Statement Attributable to the United Nations Special Envoy for Syria Mr. Geir O. Pedersen on Anniversary of Earthquakes in Turkiye and Syria

A year ago, thousands of Syrians in Syria and Türkiye perished after devastating earthquakes, and millions fled their destroyed homes. This disaster came on top of more than a decade of conflict and suffering, compounding the tragedy of the Syrian people inside and outside and on both sides of conflict lines.

A year on, we remember those who died, and pay tribute to all those – especially Syrians on the ground and aid agencies – who responded in solidarity, and who have this past year worked tirelessly in difficult conditions. The earthquakes struck at a time when humanitarian needs were enormous, and they have only grown since. Continued backing for the humanitarian operation in Syria remains essential, including initiatives for early recovery.

After the earthquakes, we saw the lowest level of hostilities in a decade, and fresh diplomatic attention to the Syrian tragedy. This however did not translate into real progress. Tragically, 2023 later saw the worst eruptions of violent conflict in years, further exacerbating the worsening humanitarian situation, and a lack of meaningful progress on the political process.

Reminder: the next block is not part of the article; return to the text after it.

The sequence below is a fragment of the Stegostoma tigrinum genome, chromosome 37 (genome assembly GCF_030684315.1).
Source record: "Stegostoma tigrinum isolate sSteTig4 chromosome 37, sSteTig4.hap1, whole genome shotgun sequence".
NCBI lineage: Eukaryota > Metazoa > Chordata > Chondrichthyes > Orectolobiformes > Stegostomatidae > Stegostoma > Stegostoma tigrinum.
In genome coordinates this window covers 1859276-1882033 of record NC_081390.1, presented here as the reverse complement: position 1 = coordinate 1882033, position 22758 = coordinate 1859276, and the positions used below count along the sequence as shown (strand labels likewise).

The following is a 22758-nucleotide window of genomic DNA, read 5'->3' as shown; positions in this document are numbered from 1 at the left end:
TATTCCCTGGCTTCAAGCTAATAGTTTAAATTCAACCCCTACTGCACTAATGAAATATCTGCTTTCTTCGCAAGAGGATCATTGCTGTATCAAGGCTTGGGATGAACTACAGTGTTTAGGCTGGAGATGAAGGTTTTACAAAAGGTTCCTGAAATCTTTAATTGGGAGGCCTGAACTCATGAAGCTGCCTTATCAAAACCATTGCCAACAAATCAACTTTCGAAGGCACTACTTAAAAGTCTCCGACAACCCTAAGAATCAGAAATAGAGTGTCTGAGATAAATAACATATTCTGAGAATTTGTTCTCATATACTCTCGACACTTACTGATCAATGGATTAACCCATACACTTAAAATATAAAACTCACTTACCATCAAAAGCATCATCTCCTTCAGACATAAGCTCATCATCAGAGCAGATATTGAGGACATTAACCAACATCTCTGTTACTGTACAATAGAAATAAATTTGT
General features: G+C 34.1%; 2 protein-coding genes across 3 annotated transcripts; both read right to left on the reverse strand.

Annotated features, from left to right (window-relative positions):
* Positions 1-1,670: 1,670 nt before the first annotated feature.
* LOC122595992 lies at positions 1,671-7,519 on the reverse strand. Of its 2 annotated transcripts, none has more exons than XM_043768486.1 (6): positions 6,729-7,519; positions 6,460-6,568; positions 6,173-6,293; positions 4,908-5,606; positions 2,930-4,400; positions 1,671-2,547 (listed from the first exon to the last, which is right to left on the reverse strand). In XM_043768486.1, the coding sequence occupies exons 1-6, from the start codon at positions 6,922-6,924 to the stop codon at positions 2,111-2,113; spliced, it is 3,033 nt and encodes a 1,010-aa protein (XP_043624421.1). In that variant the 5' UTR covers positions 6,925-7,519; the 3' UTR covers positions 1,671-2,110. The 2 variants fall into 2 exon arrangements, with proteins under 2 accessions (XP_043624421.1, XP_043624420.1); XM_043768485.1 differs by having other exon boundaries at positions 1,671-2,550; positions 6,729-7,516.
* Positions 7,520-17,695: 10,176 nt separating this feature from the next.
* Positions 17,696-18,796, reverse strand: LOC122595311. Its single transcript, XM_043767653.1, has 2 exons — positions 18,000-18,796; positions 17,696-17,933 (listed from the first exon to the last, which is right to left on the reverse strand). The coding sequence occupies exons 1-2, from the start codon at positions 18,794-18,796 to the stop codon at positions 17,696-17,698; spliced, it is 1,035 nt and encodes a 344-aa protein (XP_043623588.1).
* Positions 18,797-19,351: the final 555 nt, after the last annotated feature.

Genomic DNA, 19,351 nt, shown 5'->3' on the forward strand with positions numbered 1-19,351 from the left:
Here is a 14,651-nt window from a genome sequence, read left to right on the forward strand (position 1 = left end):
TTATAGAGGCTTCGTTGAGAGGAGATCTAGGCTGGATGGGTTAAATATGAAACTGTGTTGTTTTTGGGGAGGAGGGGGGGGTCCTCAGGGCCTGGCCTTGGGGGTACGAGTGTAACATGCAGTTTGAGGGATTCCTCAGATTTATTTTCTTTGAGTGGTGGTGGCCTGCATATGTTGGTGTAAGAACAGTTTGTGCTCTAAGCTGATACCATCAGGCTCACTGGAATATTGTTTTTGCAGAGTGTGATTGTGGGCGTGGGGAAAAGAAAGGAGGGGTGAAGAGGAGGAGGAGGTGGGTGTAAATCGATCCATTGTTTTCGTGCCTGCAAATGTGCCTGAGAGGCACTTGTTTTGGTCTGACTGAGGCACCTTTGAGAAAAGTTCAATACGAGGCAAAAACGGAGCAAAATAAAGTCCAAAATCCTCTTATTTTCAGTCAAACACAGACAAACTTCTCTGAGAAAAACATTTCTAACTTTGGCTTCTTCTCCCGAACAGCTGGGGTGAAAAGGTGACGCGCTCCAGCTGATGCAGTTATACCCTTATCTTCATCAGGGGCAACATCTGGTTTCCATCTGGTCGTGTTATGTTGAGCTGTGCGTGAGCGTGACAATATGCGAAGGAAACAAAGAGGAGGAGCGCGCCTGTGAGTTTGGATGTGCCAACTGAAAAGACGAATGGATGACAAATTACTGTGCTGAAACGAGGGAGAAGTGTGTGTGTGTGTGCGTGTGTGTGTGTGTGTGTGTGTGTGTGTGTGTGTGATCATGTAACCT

Ongoing and alarming spillover from regional developments remind us, just as the earthquakes did a year ago, that Syrians are acutely vulnerable. I urge all parties to take concrete measures to lower tensions and consider the human and economic costs of a broader conflict in an already volatile region. The Syrian people need the hope and protection that can be provided by de-escalation from all key actors, calm on the ground, genuine assistance to all in need, and a political path forward to restore their unity and meet their aspirations in line with Security Council resolution 2254 (2015).

Geneva, 6 February 2024

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